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Sick Care Tech Support, How May I Help You?


Patients move along a hierarchy of involvement with the Sick Care system. Unfortunately, when they get to the fulfillment stage, they have a hard time finding tech support.

Unfortunately, when they get to the fulfillment stage, they have a hard time finding "tech support."

I recently had an experience with HP to get my computer fixed. (I'm using the computer to write this, so the story has a happy ending.) My computer wouldn't start. I went to Best Buy where I bought it and they were clueless. So, I went to the HP website, dutifully did what I was supposed to do to troubleshoot the problem, but with no luck. I called HP tech support, and while it took 30 minutes to explain my problem to them, they told me that 1) the computer was under warranty; and 2) they would be sending me a FedEx box to return it and that I should expect it to be returned in working order in 7-10 business days. Sure enough, the box appeared, I sent it back for no charge and I began to get regular updates on the status of my machine. Five days later I received the computer in working order and now get periodic inquiries about my satisfaction with the process and whether the machine is still working right.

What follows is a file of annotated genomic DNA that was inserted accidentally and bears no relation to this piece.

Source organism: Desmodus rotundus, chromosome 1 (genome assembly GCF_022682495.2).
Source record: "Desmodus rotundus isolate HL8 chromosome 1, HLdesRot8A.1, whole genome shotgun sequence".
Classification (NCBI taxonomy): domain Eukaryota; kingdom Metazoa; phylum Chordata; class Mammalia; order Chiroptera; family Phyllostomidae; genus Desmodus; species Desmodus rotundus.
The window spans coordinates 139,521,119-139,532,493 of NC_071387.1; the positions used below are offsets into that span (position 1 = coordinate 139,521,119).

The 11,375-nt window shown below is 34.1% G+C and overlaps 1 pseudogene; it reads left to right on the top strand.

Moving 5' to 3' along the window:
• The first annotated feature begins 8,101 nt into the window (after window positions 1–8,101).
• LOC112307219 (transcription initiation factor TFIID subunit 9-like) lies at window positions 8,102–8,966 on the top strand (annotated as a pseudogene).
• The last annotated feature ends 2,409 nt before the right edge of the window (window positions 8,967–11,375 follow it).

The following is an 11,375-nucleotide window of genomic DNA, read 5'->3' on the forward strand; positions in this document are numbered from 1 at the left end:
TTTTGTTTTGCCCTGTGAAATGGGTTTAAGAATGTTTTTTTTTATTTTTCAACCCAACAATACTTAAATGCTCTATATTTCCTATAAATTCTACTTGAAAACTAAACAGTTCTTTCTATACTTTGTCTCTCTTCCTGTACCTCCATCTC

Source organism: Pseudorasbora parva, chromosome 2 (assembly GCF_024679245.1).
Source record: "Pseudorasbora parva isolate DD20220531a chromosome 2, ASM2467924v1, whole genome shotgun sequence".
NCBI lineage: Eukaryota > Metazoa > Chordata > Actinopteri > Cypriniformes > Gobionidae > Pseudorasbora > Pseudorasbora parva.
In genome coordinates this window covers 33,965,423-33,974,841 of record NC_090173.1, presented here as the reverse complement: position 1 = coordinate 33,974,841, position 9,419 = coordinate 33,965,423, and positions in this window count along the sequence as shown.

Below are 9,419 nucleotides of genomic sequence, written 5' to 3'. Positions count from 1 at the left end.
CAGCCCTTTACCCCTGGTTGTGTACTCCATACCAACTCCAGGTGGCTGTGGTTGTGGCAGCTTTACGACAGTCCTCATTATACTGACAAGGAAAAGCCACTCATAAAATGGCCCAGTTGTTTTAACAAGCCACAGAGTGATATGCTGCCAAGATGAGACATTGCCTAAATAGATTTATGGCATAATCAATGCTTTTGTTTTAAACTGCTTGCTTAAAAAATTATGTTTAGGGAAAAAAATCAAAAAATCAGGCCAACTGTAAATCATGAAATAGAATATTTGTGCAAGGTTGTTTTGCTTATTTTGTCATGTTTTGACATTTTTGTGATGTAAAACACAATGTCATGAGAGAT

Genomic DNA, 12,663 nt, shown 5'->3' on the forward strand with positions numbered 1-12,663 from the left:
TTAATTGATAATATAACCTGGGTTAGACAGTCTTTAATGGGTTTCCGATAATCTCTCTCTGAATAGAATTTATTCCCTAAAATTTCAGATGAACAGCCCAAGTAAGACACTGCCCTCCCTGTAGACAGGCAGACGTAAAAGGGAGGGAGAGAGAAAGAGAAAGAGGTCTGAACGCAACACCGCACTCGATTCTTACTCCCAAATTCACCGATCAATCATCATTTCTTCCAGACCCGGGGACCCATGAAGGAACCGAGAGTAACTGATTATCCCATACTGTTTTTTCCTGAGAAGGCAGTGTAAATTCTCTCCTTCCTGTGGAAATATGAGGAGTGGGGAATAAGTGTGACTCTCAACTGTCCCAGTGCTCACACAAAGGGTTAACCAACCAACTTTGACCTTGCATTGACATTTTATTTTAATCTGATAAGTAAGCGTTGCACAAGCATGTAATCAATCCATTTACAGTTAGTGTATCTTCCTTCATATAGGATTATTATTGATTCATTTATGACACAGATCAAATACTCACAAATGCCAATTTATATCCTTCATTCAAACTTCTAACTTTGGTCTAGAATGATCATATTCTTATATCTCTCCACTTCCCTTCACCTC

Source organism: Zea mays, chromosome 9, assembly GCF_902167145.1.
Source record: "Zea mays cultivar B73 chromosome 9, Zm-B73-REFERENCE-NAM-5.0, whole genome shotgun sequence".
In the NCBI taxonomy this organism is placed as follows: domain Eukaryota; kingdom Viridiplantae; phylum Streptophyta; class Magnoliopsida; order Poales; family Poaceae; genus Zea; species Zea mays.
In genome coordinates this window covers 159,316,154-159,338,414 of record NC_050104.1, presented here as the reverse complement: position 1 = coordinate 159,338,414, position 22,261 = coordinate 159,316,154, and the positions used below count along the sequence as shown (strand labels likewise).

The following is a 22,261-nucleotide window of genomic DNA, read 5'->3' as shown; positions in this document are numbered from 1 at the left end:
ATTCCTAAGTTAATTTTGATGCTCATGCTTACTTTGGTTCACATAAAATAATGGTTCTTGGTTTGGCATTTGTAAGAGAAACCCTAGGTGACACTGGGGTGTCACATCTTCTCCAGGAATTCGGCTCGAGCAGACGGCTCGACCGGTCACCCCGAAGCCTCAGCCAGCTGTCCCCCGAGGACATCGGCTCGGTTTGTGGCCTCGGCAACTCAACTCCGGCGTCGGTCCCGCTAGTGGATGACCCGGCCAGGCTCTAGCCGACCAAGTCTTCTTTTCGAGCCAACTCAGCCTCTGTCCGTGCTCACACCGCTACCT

Suppose you are having some issues with something that was prescribed or done to you? What happens when you call “tech support”?

1. Can you access a website that helps you troubleshoot the problem?

2. Is there a toll free number you can call or do an IM chat?

3. Does someone answer the phone within three rings without sending you to phone tree hell?

4. Does the person you eventually contact have the knowledge and authority to solve your problem?

5. Do you have to pay for the service and how long does your “warranty” last?

6. Do you get periodic updates via text, email, or mobile phone on how things are progressing and whether there has been fulfillment of your needs?

7. Do you feel that your provider cares and is doing what he or she should do to support the reputation of their brand?

8. How likely are you to complain if things don't go right? How likely are you to tell people when things go well?

9. Do you get periodic updates that engage you and motivate you to get to the next rung of the hierarchy?

10. How does service after the sale impact your willingness to use or buy additional products and services from a company or doctor?

Too many tech support stories end up ugly. Most in Sick Care do. Maybe someday, that thing the surgeon inserted in your chest will come with the same kind of tech support to keep things ticking.

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Victor J. Dzau, MD, gives expert advice
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